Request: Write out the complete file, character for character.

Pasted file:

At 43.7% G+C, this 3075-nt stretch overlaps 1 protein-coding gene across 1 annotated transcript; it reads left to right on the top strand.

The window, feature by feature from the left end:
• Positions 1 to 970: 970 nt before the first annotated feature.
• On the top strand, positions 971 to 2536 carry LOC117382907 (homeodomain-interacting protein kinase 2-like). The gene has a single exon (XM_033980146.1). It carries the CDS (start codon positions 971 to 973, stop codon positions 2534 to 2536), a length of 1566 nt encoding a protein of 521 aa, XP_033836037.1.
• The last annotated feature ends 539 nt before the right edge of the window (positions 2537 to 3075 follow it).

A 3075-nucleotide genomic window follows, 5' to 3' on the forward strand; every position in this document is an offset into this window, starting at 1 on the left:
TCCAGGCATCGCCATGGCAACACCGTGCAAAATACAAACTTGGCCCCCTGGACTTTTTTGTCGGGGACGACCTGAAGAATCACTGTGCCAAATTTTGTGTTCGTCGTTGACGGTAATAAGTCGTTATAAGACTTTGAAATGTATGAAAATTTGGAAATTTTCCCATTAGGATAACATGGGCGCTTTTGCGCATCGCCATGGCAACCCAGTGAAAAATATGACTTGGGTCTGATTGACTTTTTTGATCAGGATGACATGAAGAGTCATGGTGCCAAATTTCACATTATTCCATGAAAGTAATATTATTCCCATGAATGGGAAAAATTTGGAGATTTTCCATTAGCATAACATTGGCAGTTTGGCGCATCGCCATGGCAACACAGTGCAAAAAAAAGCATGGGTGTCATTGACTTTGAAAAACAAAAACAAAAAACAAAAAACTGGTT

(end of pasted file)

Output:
At 43.7% G+C, this 3075-nt stretch overlaps 1 protein-coding gene across 1 annotated transcript; it reads left to right on the top strand.

The window, feature by feature from the left end:
• Positions 1 to 970: 970 nt before the first annotated feature.
• On the top strand, positions 971 to 2536 carry LOC117382907 (homeodomain-interacting protein kinase 2-like). The gene has a single exon (XM_033980146.1). It carries the CDS (start codon positions 971 to 973, stop codon positions 2534 to 2536), a length of 1566 nt encoding a protein of 521 aa, XP_033836037.1.
• The last annotated feature ends 539 nt before the right edge of the window (positions 2537 to 3075 follow it).

A 3075-nucleotide genomic window follows, 5' to 3' on the forward strand; every position in this document is an offset into this window, starting at 1 on the left:
TCCAGGCATCGCCATGGCAACACCGTGCAAAATACAAACTTGGCCCCCTGGACTTTTTTGTCGGGGACGACCTGAAGAATCACTGTGCCAAATTTTGTGTTCGTCGTTGACGGTAATAAGTCGTTATAAGACTTTGAAATGTATGAAAATTTGGAAATTTTCCCATTAGGATAACATGGGCGCTTTTGCGCATCGCCATGGCAACCCAGTGAAAAATATGACTTGGGTCTGATTGACTTTTTTGATCAGGATGACATGAAGAGTCATGGTGCCAAATTTCACATTATTCCATGAAAGTAATATTATTCCCATGAATGGGAAAAATTTGGAGATTTTCCATTAGCATAACATTGGCAGTTTGGCGCATCGCCATGGCAACACAGTGCAAAAAAAAGCATGGGTGTCATTGACTTTGAAAAACAAAAACAAAAAACAAAAAACTGGTT